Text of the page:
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What Forgiveness Is Not . . . and Is

January 12, 2017 • Life for Leaders

And when you stand praying, if you hold anything against anyone, forgive them, so that your Father in heaven may forgive you your sins.

Mark 11:25

 

A heart shaped opening in a wooden door.One of the reasons many of us struggle with forgiveness is that we misunderstand what it is . . . and what it is not. Yet, if we are going to follow Jesus’s teaching and forgive others so that God might forgive us, then we had better know what we should do . . . and not do.

Let me start with what forgiveness is not. It is not saying, “That’s okay” or “No problem.” If somebody has done something wrong to you or anyone else, that’s not okay. It is a problem, not just a relational problem, but also a spiritual problem, something we call sin. Forgiveness assumes that somebody did something wrong and this wrong should not be ignored.

Forgiveness is also not the same as understanding why somebody did something to hurt you. Yes, understanding can help us on the way to forgiveness and reconciliation, but it’s not the same as forgiveness.

Forgiveness is not the same as feeling better. Often we forgive when we’re still feeling the sting of the offense. Forgiveness can, in fact, help us feel better. But it isn’t a feeling. It’s a choice, an act of will.

But a choice to do what? Again, not to say, “I understand” or “That’s okay.” Rather, forgiveness is a choice to respond to an injury or offense, something that does indeed hurt, by deciding not to let the offense be a barrier in relationship. It’s saying, in effect, “Yes, what you did hurt me, but I am choosing not to let it come between us. I will not let this wrong become a brick in a wall that separates us.”

Forgiveness opens up the possibility of reconciliation, but is not reconciliation. That requires appropriate action on the part of the offender. Reconciliation requires two parties choosing to reconcile. But forgiveness is something we can and should offer as a first step in the process of reconciliation.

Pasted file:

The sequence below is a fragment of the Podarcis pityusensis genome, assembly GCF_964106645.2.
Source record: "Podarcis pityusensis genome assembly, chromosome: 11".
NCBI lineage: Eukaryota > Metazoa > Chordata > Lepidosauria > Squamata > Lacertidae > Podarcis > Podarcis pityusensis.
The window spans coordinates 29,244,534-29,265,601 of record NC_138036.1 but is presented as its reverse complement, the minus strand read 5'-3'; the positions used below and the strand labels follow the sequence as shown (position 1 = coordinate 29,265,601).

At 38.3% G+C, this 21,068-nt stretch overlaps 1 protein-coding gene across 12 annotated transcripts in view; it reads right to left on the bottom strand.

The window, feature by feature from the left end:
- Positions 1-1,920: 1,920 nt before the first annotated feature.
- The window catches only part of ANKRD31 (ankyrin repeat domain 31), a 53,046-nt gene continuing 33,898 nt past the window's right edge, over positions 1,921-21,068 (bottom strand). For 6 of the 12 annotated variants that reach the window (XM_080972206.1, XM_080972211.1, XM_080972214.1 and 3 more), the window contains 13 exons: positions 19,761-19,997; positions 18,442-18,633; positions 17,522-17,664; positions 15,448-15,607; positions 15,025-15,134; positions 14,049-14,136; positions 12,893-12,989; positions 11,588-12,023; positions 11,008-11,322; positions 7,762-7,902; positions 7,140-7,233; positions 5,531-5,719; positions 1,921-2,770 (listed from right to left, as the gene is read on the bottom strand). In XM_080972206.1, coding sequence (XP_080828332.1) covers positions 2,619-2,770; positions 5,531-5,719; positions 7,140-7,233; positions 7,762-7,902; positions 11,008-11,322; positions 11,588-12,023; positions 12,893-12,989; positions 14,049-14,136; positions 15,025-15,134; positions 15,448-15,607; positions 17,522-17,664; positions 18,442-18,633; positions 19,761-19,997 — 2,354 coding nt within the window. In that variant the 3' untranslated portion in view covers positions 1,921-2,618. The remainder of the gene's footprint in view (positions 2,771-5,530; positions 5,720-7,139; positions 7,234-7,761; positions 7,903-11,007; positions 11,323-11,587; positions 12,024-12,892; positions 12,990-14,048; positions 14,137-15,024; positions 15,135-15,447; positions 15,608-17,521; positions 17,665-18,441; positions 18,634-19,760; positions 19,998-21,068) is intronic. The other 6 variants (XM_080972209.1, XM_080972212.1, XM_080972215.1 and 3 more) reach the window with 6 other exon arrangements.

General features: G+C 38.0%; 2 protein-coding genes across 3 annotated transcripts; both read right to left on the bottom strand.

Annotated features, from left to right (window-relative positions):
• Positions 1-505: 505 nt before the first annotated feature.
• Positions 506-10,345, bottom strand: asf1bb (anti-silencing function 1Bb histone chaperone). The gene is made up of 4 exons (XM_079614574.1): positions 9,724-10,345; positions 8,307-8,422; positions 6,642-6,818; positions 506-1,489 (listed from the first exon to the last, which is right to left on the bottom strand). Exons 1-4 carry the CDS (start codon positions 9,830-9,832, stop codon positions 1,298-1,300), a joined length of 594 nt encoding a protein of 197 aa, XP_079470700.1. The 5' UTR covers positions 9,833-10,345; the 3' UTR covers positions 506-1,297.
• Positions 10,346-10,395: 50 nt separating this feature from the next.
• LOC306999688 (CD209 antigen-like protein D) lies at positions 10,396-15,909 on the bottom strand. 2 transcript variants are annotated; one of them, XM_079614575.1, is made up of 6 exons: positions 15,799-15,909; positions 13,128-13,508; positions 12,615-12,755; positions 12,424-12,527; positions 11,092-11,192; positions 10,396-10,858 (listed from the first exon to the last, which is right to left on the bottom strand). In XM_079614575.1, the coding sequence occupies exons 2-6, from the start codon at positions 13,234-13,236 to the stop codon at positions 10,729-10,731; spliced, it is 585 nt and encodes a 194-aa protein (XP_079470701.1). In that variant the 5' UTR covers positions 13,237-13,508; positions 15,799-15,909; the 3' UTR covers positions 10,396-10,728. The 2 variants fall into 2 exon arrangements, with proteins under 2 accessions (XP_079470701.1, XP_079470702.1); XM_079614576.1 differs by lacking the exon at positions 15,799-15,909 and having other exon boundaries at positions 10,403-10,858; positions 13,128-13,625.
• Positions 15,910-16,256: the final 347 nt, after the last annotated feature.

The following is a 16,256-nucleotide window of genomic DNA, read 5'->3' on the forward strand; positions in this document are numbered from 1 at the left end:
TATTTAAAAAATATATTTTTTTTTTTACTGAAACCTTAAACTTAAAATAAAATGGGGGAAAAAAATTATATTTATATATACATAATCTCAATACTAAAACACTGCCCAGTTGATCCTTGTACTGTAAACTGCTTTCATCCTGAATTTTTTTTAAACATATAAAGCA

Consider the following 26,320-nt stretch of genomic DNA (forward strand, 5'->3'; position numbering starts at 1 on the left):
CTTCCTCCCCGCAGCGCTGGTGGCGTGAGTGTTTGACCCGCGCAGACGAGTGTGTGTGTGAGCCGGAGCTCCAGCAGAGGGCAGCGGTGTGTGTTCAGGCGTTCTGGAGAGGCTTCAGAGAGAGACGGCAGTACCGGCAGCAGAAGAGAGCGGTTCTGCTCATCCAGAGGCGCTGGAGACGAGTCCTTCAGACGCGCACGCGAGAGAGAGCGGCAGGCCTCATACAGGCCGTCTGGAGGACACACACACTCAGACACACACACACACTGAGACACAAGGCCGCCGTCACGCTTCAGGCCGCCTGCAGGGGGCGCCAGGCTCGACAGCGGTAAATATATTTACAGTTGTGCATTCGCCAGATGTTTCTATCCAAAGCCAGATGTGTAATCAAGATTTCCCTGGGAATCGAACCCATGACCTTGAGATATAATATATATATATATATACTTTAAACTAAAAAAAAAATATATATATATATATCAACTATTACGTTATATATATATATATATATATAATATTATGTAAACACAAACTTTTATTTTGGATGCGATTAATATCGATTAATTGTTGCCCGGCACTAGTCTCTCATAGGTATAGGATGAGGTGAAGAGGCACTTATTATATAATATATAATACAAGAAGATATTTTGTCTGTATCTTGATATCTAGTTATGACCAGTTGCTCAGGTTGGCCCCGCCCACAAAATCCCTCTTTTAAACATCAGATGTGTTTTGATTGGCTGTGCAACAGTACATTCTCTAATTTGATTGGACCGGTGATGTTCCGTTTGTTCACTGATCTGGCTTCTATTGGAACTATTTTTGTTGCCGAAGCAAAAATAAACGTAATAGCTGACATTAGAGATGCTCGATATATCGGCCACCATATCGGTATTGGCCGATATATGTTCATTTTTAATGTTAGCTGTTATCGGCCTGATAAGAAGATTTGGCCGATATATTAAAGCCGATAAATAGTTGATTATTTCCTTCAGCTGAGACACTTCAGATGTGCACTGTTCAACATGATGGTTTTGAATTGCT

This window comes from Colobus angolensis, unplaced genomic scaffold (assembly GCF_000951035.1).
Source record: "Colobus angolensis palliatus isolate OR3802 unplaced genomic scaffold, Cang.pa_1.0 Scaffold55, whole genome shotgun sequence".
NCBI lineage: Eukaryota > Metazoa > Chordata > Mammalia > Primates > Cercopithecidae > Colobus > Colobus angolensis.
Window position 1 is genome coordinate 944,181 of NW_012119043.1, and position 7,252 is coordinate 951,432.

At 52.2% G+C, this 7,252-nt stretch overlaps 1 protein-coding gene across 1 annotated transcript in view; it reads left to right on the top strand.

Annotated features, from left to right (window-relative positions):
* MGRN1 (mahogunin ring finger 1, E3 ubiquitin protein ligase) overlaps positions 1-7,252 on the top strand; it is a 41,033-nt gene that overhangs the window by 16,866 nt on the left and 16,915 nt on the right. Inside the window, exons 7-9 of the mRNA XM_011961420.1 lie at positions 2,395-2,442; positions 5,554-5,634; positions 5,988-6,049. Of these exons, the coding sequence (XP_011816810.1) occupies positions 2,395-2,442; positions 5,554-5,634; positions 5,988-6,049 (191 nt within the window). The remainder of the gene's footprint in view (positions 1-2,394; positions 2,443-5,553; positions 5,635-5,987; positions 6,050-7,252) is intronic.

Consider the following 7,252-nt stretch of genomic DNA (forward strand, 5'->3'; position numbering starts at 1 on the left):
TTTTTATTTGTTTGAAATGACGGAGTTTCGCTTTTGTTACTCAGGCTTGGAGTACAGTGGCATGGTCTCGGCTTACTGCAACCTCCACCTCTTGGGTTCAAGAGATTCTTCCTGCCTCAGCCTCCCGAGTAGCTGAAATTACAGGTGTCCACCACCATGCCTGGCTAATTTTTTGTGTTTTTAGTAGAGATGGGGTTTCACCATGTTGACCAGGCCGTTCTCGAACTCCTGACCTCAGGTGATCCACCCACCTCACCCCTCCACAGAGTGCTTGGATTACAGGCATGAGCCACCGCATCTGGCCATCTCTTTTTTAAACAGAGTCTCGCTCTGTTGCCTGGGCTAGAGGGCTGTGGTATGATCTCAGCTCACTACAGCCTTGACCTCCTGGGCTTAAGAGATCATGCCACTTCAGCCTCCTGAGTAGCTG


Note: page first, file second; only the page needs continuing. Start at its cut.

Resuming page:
QUESTIONS TO CONSIDER:

How do you understand forgiveness?

Can you think of people in your life that you have not forgiven for ways they have wronged you? Why have you not forgiven them?

In particular, are there people in your workplace whom you need to forgive?

If you’re struggling with forgiveness, are you willing to ask God for help?

PRAYER:

Gracious God, you make it clear that we are to forgive those who have hurt us. And, in Christ, you set the example for us, showing us how to forgive and mending our hearts so that we might imitate his example. Help us, Lord, to be people who forgive. Help us especially when it is hard to forgive, when we want to build a barrier between ourselves and the offender, when we want to guard our hearts from further hurt.

As we forgive, Lord, may we experience more profoundly the forgiveness you offer to us in Christ.

All praise be to you, loving, forgiving God. Amen.

 

Explore more at the Theology of Work Project online Bible commentaryForgiveness and Accountability in the Workplace

 

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6 thoughts on “What Forgiveness Is Not . . . and Is

  1. Lee says:

    Forgiveness is not easy to comprehend or to accomplish. As Mark said, there are many misunderstandings of the subject. Mark gave some good advice, but I’m not sure I’d go along with his statement: ““Yes, what you did hurt me, but I am choosing not to let it come between us. I will not let this wrong become a brick in a wall that separates us.” Hmmm…If a man beats his wife, does that not come between them, is it not a brick in the wall—and should be? In this situation (and many others), there will be a breaking of relationship. But forgiveness removes the hate, the desire for vengeance, the guilt and shame thrown back on the innocent party. But without a change on the part of the perpetrator of wrong, the relationship remains broken—and that is good.

  2. Mark Roberts says:

    Lee, thanks for your comment. What you describe is what I was trying to say with the brick analogy. Perhaps that analogy wasn’t clear or helpful.

    I don’t think I would say, however, that the broken relationship is good. It may be necessary if the perpetrator is unwilling to repent, change, etc. Sometimes reconciliation is just not possible because it takes two to reconcile.

  3. Nancy says:

    When it comes to the “little things” in a secular work situation, there is often a different opinion on whether something is actually a sin that needs to be forgiven. Sometimes it’s harder to forgive someone who thinks whatever happened was”no big deal.”

    • Mark Roberts says:

      Yes, you’re right. We do tend to minimize some wrongs. And, I expect, sometimes we maximize others. Thanks for your note, Nancy.

  4. christopher bachmann says:

    i think the forgiveness issue is non-applicable in this day and age considering the hypocrisy of todays self-professed christians

    • Mark Roberts says:

      Thanks for offering your perspective.

      Well, surely there are some who call themselves Christians who are not seeking to be guided by Scripture in the matter of forgiveness. But I would hope that there are still Christians for whom the call to forgive is relevant because they are truly seeking to live as disciples of Jesus.

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